How to Avoid Yellow Jackets

You Need to Avoid Yellow Jackets There are a number of reasons you need to avoid yellow jackets. For starters, yellow jackets have a vicious bite as well as a smooth sting that will not catch in the flesh of their victims, meaning that even a single insect can sting again and again in a single encounter. Furthermore, yellow jackets tend to come in aggressive swarms, meaning that a single encounter can result in hundreds and hundreds of stings. Although the venom of a single sting should have a limited effect on humans, it is not unknown for sufficient stings to kill, particularly when the victim has an allergic reaction. As a result, if you value your continuing well-being, you need to remain on the lookout for yellow jackets. How Can You Avoid Yellow Jackets? Here are some suggestions that can be used for avoiding yellow jackets: You can reduce your chances of encountering yellow jackets by removing the sources of food that can attract them. For example, if you have a fruit-bearing tree on your property, you want to make sure that all of the fruit is harvested before they become over-ripe, which can attract yellow jackets as well as other foragers. Similarly, if you have garbage cans sitting out on your property, you want to make sure that they are sealed shut so that nothing can get in as well as cleaned out on a regular basis to minimize the temptation for yellow jackets as well as other foragers. The less reason that yellow jackets have to visit your property, the smaller your chances of encountering them....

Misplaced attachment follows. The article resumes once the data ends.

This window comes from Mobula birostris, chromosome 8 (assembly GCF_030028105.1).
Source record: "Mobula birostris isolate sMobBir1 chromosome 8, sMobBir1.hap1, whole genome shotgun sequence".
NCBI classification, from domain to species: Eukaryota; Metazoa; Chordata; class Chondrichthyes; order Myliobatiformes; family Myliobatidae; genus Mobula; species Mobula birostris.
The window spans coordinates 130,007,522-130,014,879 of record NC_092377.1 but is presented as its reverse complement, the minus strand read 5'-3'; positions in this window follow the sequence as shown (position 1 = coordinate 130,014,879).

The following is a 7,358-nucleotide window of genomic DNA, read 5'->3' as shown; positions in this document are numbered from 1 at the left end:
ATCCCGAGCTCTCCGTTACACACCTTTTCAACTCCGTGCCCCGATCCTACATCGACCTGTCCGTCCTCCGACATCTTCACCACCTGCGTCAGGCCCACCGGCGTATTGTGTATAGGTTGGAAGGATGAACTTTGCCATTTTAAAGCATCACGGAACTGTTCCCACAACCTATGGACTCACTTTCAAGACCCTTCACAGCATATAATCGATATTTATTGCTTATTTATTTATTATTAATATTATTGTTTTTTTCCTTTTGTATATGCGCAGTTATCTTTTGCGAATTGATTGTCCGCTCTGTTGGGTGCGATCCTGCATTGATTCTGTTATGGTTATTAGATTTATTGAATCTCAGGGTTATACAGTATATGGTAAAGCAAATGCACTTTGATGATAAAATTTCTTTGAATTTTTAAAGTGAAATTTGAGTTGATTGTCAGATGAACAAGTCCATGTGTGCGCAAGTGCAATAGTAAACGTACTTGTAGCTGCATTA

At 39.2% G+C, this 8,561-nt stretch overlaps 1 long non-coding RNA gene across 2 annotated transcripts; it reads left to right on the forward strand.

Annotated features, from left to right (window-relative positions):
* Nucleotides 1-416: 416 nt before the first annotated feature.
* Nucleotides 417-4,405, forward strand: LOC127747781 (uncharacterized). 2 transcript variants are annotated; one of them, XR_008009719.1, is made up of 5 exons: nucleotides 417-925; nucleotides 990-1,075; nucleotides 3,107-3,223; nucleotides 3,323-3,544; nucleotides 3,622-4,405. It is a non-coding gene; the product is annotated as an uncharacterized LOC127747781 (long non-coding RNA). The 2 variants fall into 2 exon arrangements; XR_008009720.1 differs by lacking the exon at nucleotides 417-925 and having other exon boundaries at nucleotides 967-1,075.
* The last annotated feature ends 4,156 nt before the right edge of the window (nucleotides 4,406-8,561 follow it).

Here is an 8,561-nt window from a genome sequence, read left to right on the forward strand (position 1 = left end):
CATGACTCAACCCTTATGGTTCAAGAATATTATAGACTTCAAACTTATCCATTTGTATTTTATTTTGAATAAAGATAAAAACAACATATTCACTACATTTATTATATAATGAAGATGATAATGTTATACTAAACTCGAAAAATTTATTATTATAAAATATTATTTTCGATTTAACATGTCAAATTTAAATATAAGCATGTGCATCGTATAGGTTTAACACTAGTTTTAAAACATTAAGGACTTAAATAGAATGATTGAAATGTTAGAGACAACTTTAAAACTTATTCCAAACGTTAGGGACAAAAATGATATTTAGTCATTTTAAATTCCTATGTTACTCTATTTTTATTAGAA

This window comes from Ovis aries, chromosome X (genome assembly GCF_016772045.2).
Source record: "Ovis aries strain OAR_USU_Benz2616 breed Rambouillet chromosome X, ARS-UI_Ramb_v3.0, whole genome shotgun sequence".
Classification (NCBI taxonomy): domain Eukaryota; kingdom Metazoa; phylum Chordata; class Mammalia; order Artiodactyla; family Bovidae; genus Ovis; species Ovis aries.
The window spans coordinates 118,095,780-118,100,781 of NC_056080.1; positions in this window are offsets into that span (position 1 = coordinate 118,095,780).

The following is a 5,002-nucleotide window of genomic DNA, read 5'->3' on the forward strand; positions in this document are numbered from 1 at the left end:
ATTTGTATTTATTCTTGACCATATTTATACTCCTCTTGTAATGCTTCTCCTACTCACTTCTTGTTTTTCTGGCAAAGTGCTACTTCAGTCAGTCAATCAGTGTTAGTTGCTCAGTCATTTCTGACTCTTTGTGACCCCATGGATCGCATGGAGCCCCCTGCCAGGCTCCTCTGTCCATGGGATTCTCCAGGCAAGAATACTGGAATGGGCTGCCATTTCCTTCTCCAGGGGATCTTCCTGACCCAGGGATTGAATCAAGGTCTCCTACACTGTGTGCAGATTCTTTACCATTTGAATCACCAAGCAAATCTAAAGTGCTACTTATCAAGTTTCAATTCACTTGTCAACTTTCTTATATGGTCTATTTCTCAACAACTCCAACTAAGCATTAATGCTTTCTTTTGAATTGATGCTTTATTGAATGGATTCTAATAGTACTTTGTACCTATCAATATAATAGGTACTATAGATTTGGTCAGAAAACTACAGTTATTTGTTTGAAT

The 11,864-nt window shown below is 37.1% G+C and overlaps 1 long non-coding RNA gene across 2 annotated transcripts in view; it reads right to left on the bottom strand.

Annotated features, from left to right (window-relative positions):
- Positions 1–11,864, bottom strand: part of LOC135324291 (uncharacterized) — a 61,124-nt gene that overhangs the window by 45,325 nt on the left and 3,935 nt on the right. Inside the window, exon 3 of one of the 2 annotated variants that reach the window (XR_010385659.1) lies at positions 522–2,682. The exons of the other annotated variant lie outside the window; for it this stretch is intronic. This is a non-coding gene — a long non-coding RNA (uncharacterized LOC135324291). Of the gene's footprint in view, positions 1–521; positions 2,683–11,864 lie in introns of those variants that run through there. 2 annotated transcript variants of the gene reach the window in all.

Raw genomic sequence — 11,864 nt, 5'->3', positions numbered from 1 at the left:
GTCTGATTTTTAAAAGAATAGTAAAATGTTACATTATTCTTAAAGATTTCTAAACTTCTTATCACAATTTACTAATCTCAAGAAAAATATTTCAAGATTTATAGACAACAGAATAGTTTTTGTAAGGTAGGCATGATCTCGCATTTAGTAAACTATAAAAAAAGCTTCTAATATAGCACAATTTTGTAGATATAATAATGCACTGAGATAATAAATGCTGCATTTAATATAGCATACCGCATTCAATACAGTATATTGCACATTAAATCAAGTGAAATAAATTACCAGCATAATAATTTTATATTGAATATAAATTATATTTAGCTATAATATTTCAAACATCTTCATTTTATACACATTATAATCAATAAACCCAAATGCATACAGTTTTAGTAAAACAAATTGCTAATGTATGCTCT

Rat Entry Sizes

Rats could very easily be labeled the masters of breaking and entering. If there’s a way to get into your house or other buildings, they’ll find it. Since they have the will to do so, you need to stop the ways they can get in. The interesting thing about rats is that they can contort themselves enough to fit through a hole the diameter of a silver dollar—or smaller. If there is a crack in a wall only ½-inch wide, they can gain entrance through it. Here are a few things to understand about how they gained access to your home Why do Rats Choose Houses? The myth is that rats like dirty areas. That’s not necessarily true. They are looking for warm places to nest near food. You may have the cleanest of surroundings, but if there are rats in your neighborhood, you should take precautions. During the summer months, rats may be content living in heavy foliage in your yard. Since rats have young year round, it’s best to be prepared at all times. How They Get In Rats are actually quite agile. They are capable of climbing any rough surface, such as trees or the stucco on your home. They can also maneuver their way into vents or attic louvers. They are also capable of climbing electrical wires or cables—and chewing through them! Wherever there is a small hole, a rat considers it to be an open invitation to come in. Rats do this by flattening and squeezing their bodies to accommodate an opening. How do You Know Rats Are in Your Home? You’ll be able...